Individuals or businesses may file for Chapter 7 bankruptcy under certain circumstances. As a married individual wanting to file for bankruptcy, you may wonder if you can file without involving your spouse, if both of you have to file, but individually, or if you have the option to file jointly. 

According to the U.S. Bankruptcy Court, filing either individually or jointly may be an option, and the processes for each are similar. Here are things to consider before you decide which is right for you. 

Married filing options 

You can file without your spouse, but it is still likely to affect him or her. You can each file individually, too. However, filing together may make the paperwork easier since you both have to fill it out.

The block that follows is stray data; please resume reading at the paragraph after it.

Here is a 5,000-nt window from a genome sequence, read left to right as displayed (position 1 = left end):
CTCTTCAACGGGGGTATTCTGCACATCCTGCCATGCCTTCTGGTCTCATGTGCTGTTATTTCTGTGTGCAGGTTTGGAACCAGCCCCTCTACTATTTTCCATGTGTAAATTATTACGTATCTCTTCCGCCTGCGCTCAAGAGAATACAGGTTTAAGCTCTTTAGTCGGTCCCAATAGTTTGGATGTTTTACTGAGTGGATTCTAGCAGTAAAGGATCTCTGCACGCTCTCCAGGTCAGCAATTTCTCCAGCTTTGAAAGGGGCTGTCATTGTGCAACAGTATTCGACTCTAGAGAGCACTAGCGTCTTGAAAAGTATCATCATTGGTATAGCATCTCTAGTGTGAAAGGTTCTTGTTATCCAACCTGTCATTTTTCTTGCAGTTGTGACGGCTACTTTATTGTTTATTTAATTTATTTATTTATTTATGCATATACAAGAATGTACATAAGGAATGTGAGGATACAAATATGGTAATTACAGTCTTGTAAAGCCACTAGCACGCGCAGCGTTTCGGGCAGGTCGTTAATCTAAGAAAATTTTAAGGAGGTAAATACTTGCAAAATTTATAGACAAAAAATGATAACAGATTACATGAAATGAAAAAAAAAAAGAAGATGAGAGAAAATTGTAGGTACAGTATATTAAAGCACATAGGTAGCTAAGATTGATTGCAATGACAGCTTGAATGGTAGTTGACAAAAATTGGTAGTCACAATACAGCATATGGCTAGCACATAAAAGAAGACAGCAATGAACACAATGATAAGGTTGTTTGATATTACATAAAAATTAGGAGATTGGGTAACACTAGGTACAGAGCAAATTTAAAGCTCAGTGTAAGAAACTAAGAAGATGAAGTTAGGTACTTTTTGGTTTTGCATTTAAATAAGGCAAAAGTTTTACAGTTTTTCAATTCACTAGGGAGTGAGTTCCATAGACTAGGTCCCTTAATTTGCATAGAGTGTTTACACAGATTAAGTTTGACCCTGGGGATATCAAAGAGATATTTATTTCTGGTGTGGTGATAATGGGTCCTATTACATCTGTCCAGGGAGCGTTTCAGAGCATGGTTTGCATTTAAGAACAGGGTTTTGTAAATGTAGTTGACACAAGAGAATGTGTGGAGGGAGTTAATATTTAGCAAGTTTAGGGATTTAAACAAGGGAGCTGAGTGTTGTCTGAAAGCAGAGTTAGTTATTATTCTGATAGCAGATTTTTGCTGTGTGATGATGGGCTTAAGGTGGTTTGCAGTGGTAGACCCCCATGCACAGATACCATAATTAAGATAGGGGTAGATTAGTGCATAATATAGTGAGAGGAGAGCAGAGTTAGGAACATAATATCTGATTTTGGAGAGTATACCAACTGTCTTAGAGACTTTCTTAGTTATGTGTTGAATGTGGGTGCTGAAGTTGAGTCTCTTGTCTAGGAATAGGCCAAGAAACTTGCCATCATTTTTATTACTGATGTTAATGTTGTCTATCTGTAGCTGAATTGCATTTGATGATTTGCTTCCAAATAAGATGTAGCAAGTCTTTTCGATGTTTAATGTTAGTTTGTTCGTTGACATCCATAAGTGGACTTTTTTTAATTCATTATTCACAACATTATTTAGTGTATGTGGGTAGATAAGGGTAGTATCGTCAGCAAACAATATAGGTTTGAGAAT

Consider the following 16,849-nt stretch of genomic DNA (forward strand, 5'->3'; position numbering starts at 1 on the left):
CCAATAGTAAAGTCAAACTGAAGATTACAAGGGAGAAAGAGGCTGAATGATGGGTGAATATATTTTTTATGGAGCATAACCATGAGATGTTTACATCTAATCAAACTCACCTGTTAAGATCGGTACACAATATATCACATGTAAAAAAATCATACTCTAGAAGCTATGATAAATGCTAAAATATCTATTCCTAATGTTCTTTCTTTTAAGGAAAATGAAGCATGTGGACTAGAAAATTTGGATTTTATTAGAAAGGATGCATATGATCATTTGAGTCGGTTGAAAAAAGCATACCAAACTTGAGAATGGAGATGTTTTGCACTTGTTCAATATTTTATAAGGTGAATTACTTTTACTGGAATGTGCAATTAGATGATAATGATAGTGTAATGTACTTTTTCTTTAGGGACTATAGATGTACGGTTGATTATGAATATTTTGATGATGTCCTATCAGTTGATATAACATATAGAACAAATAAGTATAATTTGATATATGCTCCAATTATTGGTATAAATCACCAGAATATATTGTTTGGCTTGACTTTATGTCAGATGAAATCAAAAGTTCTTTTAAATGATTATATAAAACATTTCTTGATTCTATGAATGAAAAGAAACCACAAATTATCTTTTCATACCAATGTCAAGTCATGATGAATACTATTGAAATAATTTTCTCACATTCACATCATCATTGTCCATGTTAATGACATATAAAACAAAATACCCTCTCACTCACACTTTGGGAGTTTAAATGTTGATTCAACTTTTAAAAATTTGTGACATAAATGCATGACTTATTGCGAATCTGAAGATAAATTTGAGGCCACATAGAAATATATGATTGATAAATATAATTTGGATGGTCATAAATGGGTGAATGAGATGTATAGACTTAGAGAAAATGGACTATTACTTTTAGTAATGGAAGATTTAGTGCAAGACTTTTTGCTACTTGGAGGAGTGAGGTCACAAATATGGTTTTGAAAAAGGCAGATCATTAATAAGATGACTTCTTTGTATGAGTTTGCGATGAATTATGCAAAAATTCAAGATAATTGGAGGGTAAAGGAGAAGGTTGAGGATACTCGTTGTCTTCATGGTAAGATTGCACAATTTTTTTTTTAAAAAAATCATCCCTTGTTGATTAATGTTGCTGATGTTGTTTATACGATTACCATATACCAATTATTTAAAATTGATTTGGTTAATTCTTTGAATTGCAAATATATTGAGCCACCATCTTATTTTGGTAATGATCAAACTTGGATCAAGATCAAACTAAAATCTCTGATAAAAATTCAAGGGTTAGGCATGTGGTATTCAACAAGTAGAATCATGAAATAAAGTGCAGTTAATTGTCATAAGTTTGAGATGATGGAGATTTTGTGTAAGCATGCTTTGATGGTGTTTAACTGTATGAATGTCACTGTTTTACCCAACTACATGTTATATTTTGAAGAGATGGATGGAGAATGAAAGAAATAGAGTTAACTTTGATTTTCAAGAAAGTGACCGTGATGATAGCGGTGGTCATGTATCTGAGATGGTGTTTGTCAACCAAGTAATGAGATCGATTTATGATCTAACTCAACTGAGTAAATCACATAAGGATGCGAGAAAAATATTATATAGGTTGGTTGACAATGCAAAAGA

Couples filing jointly attend the creditor meetings together versus the solo appearance of individual filers. There are exemptions for certain property depending on whether you file using the federal standard or use state-specific ones. Some of these laws allow for double exemptions for joint filers. 

Similar paperwork requirements 

Whether you file together or as an individual, you must provide the same documents to the court. These documents outline your financial position and include all contracts, leases, current income and tax returns. Consumer debt filers have additional documents to file. 

As a married person, you must provide this financial information for you and your spouse whether filing jointly or not. Your spouse’s expenses and income factor into the total financial picture for the court. 

The collected documents help the appointed trustee handling your case negotiate with your creditors. Once you file, you can enjoy the benefits of no collection calls, maintaining some exempt property and debt relief. The process takes a few months to achieve the sought-after financial freedom.